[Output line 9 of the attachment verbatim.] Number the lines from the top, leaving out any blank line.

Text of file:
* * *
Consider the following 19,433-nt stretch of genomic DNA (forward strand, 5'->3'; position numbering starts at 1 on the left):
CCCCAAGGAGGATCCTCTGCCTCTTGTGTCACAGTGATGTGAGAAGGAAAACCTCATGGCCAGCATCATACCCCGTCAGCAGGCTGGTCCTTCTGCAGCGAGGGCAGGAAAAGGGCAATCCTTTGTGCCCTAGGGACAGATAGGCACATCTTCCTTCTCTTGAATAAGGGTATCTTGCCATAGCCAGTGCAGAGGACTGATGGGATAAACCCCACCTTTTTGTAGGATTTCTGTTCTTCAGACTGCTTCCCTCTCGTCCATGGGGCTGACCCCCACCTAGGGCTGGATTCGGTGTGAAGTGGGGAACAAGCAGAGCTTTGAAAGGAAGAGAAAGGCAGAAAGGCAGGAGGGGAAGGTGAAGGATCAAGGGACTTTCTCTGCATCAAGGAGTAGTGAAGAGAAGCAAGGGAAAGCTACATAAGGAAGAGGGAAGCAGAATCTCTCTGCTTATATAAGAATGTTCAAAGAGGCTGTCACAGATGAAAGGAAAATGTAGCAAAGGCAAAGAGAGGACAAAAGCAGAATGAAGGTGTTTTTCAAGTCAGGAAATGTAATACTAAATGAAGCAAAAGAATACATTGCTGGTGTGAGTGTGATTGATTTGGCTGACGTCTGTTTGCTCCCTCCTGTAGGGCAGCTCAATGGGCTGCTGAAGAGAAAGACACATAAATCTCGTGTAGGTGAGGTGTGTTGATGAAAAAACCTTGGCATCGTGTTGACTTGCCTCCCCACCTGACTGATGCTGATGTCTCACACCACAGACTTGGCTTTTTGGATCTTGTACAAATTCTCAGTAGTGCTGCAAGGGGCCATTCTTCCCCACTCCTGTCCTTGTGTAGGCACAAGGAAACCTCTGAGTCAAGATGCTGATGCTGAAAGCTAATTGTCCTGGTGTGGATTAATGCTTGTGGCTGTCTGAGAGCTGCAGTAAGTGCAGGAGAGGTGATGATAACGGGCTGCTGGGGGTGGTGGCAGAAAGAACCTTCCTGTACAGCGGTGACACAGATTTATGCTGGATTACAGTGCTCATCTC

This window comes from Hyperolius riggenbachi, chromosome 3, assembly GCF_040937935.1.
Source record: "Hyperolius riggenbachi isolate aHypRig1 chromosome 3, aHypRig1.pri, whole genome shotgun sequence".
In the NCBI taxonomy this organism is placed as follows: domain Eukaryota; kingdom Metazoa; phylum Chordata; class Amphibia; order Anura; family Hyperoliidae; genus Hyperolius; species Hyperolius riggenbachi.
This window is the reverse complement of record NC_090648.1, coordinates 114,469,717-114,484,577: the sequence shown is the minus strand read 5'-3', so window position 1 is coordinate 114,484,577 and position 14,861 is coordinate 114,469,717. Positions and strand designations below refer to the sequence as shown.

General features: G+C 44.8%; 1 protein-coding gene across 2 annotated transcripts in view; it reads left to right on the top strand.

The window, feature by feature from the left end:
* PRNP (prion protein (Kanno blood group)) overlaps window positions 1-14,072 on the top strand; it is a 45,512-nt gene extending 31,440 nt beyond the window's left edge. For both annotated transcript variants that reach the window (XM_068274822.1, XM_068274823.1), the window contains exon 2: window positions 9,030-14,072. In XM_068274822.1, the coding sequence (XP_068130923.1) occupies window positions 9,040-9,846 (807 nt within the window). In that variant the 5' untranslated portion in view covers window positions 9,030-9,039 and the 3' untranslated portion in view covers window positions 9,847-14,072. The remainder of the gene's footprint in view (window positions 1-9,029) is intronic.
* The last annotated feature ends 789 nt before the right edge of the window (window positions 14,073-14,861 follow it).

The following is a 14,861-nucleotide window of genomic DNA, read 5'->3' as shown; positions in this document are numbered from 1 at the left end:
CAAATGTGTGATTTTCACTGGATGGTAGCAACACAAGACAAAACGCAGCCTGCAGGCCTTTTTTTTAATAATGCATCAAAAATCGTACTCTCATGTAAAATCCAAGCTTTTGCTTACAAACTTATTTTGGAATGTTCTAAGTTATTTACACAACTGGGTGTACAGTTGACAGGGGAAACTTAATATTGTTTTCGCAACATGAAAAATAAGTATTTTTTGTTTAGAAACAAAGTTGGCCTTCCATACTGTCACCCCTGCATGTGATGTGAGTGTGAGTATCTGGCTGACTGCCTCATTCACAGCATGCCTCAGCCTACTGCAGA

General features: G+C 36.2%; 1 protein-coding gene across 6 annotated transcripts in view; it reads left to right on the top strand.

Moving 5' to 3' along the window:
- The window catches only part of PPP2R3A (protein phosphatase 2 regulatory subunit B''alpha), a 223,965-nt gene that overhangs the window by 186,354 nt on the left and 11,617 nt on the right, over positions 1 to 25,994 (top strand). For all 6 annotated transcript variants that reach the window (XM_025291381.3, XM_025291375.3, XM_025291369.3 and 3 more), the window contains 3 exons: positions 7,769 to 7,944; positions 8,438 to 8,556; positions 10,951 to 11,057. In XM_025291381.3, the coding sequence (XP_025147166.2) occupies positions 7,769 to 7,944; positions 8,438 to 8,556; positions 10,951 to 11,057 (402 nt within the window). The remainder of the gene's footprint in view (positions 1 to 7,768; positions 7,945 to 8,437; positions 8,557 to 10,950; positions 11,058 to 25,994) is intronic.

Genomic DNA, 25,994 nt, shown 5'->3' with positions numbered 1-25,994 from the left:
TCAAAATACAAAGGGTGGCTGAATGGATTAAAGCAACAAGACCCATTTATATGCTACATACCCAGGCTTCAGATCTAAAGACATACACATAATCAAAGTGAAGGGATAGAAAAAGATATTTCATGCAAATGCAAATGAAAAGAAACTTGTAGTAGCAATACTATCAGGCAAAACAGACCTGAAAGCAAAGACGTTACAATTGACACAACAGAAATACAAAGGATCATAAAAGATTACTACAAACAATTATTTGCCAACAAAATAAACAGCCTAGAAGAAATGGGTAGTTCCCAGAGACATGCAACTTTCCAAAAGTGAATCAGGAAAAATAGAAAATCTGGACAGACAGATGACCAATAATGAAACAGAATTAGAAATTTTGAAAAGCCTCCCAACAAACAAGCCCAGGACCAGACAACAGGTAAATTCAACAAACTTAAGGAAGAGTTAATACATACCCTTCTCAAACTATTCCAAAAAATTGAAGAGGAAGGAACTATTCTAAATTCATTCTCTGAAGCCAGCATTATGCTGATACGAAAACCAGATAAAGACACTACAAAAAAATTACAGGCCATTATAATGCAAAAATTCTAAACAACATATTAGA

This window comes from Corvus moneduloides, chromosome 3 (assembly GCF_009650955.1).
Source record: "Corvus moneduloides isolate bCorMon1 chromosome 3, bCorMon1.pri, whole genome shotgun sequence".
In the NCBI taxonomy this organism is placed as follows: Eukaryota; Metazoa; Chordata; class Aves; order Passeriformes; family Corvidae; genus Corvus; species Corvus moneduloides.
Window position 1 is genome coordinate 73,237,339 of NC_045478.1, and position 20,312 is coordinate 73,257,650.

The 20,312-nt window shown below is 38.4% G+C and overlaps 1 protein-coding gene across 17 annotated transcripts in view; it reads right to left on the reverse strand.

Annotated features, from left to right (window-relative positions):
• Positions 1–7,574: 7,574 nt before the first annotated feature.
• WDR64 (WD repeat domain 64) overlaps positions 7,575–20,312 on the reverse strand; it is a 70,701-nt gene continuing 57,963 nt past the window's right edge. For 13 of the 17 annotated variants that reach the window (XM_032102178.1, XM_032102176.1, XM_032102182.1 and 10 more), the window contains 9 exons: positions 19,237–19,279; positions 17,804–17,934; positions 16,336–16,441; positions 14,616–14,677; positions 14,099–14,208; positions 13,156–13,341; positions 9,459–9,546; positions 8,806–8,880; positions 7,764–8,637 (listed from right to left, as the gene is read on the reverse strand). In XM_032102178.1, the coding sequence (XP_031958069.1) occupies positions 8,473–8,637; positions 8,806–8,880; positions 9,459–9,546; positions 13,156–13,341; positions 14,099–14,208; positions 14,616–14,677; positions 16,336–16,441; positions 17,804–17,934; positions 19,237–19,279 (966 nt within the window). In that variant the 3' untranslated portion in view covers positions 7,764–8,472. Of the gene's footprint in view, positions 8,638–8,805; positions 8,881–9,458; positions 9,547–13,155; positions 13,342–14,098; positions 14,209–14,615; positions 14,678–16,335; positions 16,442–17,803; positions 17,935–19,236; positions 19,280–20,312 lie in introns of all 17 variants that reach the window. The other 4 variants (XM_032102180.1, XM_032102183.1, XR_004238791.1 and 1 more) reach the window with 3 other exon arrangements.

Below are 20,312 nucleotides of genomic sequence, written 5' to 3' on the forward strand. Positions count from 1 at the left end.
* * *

* PRNP (prion protein (Kanno blood group)) overlaps window positions 1-14,072 on the top strand; it is a 45,512-nt gene extending 31,440 nt beyond the window's left edge. For both annotated transcript variants that reach the window (XM_068274822.1, XM_068274823.1), the window contains exon 2: window positions 9,030-14,072. In XM_068274822.1, the coding sequence (XP_068130923.1) occupies window positions 9,040-9,846 (807 nt within the window). In that variant the 5' untranslated portion in view covers window positions 9,030-9,039 and the 3' untranslated portion in view covers window positions 9,847-14,072. The remainder of the gene's footprint in view (window positions 1-9,029) is intronic.